The paintings that are hung on these virtual walls, range from completed work, to works-in-progress. The process is a bit like fly fishing, as I work to push the paint and composition toward an abstract direction - only to reel it back in again, to find the sweet spot for detail and clarity.
The Color Green
Untitled (Two Pears)
By Georgia O'Keefe
Oil on board
8 7/8 in. x 10 in.
Extended loan from The Burnett Foundation
to the Georgia O'Keefe Museum
The color green is tricky.
An artist friend, suggested that "A little bit of green, can make a lady out of red". This made me wonder who, or what they thought the red was, before they added green. Under the power of suggestion, I looked down at my palette, and the blobs of english red began to morph into the street-walker, Scarlotta Carmine. There was a minor scuffle, and a swath of fabric was tossed in the air. And what do I see? But my own Scarlotta, utterly transformed into venetian royalty, simply by adding a bit of sap green into the shadowy folds of her velvet dress.
The color green, has one of those personalities that is disarmingly simple at first glance, yet is prone to a rebellious nature. It shouts pithy barbs at me, when I try to coax it out of my palette and brush. Phthalocyanine green and I, simply do agree about anything, and it has been banished to the bottom of the pochade box. Nature has a way of getting this wild child, to not only cooperate, but perform magnificantly! One only has to look at the complexity of greens in the palm trees that march in place along the ridge of hills that recede behind the harbor. The hues of blue-gray greens, dead straw colored fronds and orangy-green glints of the evanescence seem to co-exist without incident.
There is a particular shade of spring green, that I have only seen on the new leaves of a sapling Sycamore tree. One that was backlit from the not-yet-noon sun. We were painting out doors at a private rural setting in Leiper's Fork, Tennessee, and artist Morgan Ogilvy captured this color - exquisitely. I shall never forget the emotional impact of her completed painting of that Sycamore tree. http://www.independencetrust.com/morgan/index.html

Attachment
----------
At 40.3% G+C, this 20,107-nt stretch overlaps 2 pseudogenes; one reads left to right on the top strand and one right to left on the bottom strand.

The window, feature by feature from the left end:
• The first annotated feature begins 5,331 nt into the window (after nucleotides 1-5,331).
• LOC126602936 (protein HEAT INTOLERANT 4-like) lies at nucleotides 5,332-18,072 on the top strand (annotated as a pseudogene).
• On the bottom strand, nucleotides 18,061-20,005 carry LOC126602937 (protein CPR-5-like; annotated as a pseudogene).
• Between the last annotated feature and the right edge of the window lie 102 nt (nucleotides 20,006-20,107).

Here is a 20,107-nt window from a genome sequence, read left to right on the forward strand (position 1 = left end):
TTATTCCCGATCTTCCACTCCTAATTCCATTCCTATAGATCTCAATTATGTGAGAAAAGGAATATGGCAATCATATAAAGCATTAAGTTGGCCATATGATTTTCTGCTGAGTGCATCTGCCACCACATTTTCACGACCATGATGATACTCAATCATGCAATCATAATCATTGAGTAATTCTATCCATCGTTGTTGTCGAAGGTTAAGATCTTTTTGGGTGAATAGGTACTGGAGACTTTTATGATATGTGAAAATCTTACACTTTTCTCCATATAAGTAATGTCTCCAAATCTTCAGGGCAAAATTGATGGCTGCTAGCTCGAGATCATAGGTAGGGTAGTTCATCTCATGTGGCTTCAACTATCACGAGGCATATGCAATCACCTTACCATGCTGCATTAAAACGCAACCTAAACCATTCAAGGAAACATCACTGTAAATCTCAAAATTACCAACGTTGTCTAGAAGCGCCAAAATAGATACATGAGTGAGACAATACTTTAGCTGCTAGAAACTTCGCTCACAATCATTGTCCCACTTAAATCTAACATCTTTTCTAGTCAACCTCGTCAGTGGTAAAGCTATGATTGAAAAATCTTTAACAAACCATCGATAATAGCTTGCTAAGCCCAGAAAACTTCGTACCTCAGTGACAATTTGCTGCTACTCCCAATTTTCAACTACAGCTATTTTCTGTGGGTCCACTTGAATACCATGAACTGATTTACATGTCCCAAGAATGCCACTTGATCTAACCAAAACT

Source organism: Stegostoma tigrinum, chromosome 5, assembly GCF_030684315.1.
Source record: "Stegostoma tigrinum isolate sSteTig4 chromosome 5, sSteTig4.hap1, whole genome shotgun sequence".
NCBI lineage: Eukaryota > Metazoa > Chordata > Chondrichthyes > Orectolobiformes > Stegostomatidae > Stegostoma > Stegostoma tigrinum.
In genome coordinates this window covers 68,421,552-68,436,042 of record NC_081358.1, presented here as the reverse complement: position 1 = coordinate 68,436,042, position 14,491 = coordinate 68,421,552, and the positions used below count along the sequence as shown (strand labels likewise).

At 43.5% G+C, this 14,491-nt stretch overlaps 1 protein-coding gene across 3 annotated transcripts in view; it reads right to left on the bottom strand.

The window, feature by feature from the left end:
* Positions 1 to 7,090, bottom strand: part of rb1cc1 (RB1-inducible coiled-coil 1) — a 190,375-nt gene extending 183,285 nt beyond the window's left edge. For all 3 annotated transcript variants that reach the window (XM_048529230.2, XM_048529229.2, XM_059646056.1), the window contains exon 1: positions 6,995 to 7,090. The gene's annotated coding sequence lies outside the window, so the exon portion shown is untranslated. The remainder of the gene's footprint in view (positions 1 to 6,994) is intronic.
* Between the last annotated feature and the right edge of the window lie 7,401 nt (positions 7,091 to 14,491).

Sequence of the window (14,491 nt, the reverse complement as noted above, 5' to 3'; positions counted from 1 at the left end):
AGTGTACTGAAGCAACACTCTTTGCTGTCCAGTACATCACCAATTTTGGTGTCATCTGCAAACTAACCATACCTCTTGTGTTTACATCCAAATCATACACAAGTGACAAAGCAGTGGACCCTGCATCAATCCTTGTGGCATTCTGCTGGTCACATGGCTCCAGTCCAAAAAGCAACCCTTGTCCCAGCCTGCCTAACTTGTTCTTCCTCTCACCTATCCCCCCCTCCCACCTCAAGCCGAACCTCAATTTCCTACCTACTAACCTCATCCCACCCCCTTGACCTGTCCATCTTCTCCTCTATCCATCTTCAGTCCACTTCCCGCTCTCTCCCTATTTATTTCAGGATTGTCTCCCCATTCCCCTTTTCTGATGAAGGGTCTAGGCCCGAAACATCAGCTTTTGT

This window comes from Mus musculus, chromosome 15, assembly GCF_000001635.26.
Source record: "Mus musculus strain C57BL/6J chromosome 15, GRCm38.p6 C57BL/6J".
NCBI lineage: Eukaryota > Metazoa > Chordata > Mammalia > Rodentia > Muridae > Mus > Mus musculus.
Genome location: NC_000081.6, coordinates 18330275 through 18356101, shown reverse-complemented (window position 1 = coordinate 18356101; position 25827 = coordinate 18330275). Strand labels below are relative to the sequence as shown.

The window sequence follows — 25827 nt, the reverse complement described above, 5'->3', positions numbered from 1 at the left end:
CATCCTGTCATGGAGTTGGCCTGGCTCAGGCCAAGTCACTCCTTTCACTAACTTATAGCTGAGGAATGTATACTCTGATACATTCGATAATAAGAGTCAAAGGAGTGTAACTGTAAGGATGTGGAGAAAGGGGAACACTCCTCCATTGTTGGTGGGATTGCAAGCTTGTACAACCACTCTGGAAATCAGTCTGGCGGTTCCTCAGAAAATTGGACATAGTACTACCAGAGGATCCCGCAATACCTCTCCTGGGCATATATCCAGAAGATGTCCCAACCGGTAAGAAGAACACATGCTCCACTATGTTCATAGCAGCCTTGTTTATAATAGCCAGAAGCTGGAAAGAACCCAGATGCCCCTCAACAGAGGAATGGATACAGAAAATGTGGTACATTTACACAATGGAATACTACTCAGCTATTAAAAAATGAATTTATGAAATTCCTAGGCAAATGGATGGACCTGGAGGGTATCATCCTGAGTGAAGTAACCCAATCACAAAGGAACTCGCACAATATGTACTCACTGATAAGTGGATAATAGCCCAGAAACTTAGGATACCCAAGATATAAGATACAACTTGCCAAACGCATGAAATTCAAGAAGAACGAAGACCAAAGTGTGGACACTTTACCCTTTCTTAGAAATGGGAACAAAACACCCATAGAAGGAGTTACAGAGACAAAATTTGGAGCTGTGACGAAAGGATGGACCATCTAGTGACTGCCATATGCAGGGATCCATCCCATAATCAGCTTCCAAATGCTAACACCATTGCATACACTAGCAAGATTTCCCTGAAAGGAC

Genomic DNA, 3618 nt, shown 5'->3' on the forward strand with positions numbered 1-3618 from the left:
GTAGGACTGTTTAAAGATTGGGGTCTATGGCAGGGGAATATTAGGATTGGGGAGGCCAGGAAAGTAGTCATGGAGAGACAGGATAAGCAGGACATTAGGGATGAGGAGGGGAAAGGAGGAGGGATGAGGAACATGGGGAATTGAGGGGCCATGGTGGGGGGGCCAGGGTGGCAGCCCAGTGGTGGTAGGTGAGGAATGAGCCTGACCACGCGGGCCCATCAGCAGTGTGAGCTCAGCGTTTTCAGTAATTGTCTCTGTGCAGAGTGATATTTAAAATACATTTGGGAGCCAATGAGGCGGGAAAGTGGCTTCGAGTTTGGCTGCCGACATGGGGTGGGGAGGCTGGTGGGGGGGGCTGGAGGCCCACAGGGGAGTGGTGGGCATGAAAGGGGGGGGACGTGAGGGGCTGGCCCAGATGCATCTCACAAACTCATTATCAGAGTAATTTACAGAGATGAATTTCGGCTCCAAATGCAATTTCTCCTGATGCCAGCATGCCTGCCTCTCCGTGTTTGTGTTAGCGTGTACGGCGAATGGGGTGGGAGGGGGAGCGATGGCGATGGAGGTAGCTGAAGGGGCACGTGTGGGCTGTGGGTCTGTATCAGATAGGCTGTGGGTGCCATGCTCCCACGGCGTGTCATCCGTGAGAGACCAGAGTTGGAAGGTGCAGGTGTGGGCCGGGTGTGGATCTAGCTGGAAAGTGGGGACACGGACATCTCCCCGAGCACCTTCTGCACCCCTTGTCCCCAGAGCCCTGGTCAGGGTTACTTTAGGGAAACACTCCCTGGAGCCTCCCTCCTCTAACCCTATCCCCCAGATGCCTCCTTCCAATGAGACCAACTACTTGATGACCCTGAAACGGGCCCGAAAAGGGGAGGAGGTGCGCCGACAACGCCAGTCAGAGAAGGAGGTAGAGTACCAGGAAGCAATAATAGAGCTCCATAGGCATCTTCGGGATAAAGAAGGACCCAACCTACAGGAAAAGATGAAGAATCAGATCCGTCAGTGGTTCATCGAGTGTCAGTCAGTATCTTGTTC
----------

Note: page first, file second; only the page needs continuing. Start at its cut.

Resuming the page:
I have found great help with my ongoing challenge concerning the color green, from the guidance offered by a few of the master artists. Georgia O'Keefe is one such artist. Her name-sake museum, The Georgia O'Keefe Museum, had a lecture on the color green. Entitled "Green, Green and Green", the lecture was one of the museum's presentations on color and conservation. Georgia O'Keefe was reported to have at least 12 different tubes of green paint that she used. A snippet from the lecture indicated that, "A Nobel Prize winning chemist speculated that green could be used as a primary color, and Georgia owned the book he wrote for painters. Green can be found in so many of her paintings perhaps, she experimented with his theory". http://www.okeeffemuseum.org/visit/press/index.html .
Twelve tubes of green? At that rate, painting en plein air would require me to mobilize a foot locker of supplies. On wheels. My limited "field" palette, rewards me with the seemingly limitless possibilities of greens, if I simply mix a gamboge (PY151 & PO62) with the raw sienna, yellow ochre and an iron blue in my rig. Not only are these my best workhorses, but they are fine stable-mates and have a unifying effect on work that might otherwise leap off into the relm of quinacridone violet (PV19), when no one is looking.
And so it goes...
© 2007 M. Sonoqui Gillette. All rights reserved.